Cherokee Storm Chasers: Nacoma Hutchison, James McMullin

BY LINDSEY BARK
Reporter
07/06/2020 12:30 PM
Main Cherokee Phoenix
Cherokee Nation citizen Nacoma Hutchison is one of several CN citizens who chases storms for KTUL Channel 8 in Tulsa. COURTESY
Main Cherokee Phoenix
Cherokee Nation citizen James McMullin is from Kansas, but now chases storms in Oklahoma for KTUL Channel 8. COURTESY
TULSA – Like many people who chase storms, Cherokee Nation citizens Nacoma Hutchison and James McMullin have experienced severe weather in ways that led to their interests in wanting to know more about tracking it.

Born and raised in Jay, Hutchison gained his interest in weather from his parents, who were part of the town’s emergency management team. “I learned stuff from them. I just kind of got interested in it and just kept looking more into and more into, taking classes and anything I could basically to get more knowledge about it. Then I met (Cherokee Nation citizen and storm chaser) Jeff Robbins and he helped me with getting on at Channel 8.”

Hutchison started with spotter training classes via the National Weather Service. He has worked for KTUL’s Channel 8 in Tulsa for seven years.

McMullin said one day commuting from Oklahoma City, where his father worked, back to the state of Kansas, where he lived, he came upon a storm on the state line.

“There was a tornadic storm coming across the turnpike in southern Kansas,” he said. “So ever since I was kind of hooked on it. That was back in the spring of (19)98. So from there I joined the SKYWARN team around the Wichita area, and I chased around Kansas mostly until I moved back to Oklahoma in 2001. I’ve been chasing independently off and on.”

McMullin said he’s been chasing storms for 19 years, with the past two years working for KTUL’s Channel 8 in Tulsa.

Before all of today’s fast-paced technology, McMullin said he forecasted differently “back in the day.”

“We’d have to call the old bank numbers and get the time and temperature so we could adjust where that cold front is or that dry line is, and then we would set up accordingly based on with those timings and if we could go further west or further north. That’s how we depicted it back in that day and we just drew our own maps,” he said.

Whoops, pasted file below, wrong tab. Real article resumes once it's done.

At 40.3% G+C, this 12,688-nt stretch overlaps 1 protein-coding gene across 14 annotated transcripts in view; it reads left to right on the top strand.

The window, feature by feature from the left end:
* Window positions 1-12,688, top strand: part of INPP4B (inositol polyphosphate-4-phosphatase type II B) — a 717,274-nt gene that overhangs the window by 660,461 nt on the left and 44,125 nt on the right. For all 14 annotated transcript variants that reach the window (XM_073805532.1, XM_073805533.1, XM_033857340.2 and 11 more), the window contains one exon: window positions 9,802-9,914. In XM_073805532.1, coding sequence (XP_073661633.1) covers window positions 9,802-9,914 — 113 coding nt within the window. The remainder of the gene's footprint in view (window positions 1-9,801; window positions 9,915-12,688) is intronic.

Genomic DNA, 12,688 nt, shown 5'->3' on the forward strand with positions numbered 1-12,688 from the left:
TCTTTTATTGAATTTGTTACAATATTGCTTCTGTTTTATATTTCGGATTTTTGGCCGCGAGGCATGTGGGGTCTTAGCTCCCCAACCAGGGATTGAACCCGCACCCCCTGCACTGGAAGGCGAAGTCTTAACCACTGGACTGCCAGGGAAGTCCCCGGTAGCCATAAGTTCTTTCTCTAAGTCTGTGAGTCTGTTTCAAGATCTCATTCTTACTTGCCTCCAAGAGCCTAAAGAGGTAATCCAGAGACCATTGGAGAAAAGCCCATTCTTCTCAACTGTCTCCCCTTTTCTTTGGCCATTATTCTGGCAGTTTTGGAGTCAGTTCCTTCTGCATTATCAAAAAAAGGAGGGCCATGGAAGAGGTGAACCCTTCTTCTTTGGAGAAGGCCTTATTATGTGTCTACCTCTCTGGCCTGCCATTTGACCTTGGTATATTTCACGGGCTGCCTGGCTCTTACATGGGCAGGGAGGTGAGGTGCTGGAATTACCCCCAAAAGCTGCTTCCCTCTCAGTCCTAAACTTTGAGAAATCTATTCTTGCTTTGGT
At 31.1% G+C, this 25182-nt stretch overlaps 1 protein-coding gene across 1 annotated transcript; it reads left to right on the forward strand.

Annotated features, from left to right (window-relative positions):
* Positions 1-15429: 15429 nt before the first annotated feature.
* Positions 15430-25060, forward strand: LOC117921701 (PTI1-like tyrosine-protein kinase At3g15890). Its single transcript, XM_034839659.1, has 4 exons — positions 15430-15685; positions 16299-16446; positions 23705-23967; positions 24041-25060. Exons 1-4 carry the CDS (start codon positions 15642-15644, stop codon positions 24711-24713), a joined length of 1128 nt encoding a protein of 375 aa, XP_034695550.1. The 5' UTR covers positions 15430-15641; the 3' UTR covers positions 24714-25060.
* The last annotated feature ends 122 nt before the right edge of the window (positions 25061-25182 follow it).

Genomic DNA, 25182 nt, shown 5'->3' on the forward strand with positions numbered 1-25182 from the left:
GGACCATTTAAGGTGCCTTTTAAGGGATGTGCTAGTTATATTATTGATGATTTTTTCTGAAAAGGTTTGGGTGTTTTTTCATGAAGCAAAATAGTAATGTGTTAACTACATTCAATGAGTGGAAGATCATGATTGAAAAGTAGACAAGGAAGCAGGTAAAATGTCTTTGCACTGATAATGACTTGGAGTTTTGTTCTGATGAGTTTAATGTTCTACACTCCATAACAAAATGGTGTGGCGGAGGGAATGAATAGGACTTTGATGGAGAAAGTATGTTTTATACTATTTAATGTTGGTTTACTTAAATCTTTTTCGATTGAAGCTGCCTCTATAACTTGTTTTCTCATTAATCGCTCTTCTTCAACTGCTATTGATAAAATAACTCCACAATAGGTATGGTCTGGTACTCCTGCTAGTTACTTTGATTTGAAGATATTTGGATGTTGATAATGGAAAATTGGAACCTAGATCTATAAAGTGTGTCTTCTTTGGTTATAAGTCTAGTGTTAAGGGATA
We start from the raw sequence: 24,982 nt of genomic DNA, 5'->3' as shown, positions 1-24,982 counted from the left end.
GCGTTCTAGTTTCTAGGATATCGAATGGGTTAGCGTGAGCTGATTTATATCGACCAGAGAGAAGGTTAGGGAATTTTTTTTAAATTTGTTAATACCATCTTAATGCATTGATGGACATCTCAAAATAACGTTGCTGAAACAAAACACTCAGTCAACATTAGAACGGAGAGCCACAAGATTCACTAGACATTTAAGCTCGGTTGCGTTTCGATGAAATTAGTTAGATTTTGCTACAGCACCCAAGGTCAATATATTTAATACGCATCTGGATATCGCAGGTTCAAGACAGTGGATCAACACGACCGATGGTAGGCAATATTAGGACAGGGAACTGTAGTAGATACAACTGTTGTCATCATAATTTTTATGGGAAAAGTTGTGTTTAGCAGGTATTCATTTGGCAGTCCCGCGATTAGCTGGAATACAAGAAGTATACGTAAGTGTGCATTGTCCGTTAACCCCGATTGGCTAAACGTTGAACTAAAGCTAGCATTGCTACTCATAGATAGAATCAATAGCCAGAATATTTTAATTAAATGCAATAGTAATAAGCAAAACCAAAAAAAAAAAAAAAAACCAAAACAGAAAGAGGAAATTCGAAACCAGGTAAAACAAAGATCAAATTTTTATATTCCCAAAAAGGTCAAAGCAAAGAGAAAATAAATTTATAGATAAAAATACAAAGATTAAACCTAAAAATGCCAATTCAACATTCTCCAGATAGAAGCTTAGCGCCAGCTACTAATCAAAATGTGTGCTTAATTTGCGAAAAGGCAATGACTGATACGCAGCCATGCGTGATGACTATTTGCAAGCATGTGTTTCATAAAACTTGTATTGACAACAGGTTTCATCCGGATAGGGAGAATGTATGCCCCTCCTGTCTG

Today, technology allows him to advance a storm hours or weeks into the future.

There are also other storm dangers besides tornados that chasers worry about such as precipitation, lightning, wind, hail and flash flooding.

“There’s so many different things that are dangerous about them,” Hutchison said. “The biggest one that you basically don’t have any time to prepare for is lightning because it can strike out of nowhere. If there is a storm in your area, you need to be inside from that fact alone, because even your basic small rain shower can produce lightning.”

McMullin said aside from spring storms, storm chasers also help with other weather types such as snow and ice.

“I’ll cover the winter like the blizzards and the ice and that type of stuff as those progress, freezing rain. That’s just kind of the same aspect,” he said. “You’re watching the data and where it’s raining and what the surface temperature is so you can kind of predict that freezing rain and when it’s going to start. Even non-tornadic storms we’re still out there checking out for wind or hail size and that type of storms.”

Hutchison said his worst experience was when a tornado went through his hometown in May 2019. “It was my hometown, and I tried as hard as I could to get them warning out and to basically get people to realize that it was a serious situation and not just another warning. To see it actually go through part of the town and not really be able to do anything other than report what you were seeing.”

McMullin said with all the “devastating” storms he’s seen in years past, the public’s safety is his top concern and why storm chasers do what they do. “There’s those that are video seekers, and there’s those that are notifying the public or certain personnel.”

Hutchison, who was born with spina bifida and was recently diagnosed with multiple sclerosis, said neither condition has stopped him from living his dream.

“I am dealing with both now, but I am still out there trying to protect everyone else. If you have the right support and the right mindset you can do what you want,” he said.

McMullin said people should talk to storm chasers if they want to know about the job.

“We’re always eager to educate. That’s why we always do our classes and everything else to let people know,” he said.
About the Author
Lindsey Bark grew up and resides in the Tagg Flats community in Delaware County. She graduated magna cum laude from Northeastern State University in 2012 with a bachelor’s degree in mass communication, emphasizing ...
lindsey-bark@cherokee.org • 918-772-4223
Lindsey Bark grew up and resides in the Tagg Flats community in Delaware County. She graduated magna cum laude from Northeastern State University in 2012 with a bachelor’s degree in mass communication, emphasizing ...

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